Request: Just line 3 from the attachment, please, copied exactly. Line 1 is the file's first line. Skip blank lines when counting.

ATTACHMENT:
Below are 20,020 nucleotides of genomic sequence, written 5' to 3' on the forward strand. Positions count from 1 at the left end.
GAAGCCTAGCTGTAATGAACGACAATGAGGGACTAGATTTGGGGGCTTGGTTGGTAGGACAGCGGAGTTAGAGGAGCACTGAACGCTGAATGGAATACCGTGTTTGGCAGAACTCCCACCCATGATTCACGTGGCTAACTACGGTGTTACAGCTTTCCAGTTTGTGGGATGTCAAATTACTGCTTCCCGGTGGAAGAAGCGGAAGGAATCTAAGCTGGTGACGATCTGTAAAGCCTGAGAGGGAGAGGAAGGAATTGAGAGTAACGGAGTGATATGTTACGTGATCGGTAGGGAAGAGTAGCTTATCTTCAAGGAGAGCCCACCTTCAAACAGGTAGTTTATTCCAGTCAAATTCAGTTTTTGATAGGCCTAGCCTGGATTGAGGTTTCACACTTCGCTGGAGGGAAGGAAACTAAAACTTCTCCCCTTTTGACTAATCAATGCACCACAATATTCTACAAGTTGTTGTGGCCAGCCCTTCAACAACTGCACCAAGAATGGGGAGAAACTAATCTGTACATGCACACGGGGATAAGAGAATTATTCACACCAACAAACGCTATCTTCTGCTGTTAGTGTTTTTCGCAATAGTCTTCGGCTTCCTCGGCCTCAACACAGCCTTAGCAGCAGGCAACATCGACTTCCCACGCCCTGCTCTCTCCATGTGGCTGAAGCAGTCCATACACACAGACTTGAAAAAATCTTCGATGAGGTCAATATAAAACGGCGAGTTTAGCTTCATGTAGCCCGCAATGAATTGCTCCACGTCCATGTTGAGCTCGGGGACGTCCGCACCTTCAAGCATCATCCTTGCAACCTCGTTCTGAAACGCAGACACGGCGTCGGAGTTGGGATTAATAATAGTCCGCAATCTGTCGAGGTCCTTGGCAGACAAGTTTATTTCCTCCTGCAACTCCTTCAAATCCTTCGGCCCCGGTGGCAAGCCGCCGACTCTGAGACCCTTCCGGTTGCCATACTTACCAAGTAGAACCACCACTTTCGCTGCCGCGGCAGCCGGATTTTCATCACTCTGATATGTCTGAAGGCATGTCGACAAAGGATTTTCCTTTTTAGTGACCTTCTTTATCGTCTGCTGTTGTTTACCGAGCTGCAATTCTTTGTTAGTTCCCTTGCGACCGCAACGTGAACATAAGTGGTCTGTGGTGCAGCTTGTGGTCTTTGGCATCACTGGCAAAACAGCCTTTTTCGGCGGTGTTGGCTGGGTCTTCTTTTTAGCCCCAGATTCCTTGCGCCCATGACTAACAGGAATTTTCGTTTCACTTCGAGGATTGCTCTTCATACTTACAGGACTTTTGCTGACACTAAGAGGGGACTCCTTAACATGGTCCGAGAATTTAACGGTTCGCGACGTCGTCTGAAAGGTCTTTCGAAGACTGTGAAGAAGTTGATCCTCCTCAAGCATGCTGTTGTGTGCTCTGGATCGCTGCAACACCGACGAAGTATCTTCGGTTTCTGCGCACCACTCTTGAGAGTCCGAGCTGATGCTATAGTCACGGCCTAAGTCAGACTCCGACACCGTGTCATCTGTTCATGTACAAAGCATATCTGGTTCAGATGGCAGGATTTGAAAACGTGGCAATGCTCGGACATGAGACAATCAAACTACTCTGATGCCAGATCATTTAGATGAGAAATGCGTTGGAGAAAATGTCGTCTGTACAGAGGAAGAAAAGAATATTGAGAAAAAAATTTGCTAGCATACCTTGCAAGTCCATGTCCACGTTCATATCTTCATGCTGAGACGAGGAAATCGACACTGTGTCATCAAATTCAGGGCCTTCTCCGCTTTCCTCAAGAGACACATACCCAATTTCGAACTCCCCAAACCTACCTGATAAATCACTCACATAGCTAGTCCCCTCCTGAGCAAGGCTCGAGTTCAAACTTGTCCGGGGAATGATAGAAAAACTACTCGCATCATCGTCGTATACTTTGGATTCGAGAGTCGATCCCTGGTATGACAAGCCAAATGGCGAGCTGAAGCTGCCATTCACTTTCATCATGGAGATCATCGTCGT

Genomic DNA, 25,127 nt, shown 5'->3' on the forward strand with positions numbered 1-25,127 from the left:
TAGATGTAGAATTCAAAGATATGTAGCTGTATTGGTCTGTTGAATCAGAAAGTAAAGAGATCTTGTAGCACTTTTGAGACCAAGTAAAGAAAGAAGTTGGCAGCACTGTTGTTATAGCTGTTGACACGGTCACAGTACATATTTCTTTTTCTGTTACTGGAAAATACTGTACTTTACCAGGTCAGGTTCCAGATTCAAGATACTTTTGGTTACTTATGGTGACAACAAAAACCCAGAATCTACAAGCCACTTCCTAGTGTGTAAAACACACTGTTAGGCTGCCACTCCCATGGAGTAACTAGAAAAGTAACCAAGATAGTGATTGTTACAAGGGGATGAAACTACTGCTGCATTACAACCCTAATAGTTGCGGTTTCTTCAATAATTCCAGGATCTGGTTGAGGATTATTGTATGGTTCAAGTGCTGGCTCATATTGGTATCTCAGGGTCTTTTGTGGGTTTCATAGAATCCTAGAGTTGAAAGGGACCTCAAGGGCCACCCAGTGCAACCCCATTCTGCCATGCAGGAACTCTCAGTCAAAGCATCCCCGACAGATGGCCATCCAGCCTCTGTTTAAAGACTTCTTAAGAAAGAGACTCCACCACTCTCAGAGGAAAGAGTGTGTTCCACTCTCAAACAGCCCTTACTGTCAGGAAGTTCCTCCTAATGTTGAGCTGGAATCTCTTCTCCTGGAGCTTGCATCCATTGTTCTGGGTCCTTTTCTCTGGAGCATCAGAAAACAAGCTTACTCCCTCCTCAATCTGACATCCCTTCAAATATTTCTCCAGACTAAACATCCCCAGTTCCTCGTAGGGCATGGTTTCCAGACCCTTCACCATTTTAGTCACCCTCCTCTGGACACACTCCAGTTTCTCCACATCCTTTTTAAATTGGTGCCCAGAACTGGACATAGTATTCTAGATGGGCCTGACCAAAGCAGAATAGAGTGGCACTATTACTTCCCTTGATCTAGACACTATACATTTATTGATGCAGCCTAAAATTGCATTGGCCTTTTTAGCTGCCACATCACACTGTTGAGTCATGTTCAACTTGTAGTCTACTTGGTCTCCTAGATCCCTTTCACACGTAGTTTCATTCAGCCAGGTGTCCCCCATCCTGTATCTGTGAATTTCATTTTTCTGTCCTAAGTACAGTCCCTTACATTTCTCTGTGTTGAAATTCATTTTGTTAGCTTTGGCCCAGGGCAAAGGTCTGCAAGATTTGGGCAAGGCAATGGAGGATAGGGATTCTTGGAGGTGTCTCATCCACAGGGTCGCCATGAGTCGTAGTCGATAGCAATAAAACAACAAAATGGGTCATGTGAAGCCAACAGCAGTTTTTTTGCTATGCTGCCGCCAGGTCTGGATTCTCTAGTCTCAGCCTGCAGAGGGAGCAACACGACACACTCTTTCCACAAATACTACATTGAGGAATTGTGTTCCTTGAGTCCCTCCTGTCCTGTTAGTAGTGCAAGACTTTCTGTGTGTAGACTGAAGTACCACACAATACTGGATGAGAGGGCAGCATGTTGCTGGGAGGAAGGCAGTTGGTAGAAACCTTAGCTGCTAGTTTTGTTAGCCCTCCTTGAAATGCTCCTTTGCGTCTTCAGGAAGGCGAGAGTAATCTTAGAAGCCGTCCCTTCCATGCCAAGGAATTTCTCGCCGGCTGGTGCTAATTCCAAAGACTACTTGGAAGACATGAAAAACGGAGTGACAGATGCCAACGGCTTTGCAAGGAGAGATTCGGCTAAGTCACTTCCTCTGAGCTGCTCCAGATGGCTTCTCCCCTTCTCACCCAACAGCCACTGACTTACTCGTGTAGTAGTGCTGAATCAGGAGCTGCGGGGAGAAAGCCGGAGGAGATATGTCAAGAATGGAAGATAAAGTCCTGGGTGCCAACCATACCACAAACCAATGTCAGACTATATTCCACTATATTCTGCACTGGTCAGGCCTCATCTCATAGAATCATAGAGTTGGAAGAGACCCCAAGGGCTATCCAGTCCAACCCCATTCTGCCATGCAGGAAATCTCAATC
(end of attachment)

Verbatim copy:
Genomic DNA, 25,127 nt, shown 5'->3' on the forward strand with positions numbered 1-25,127 from the left: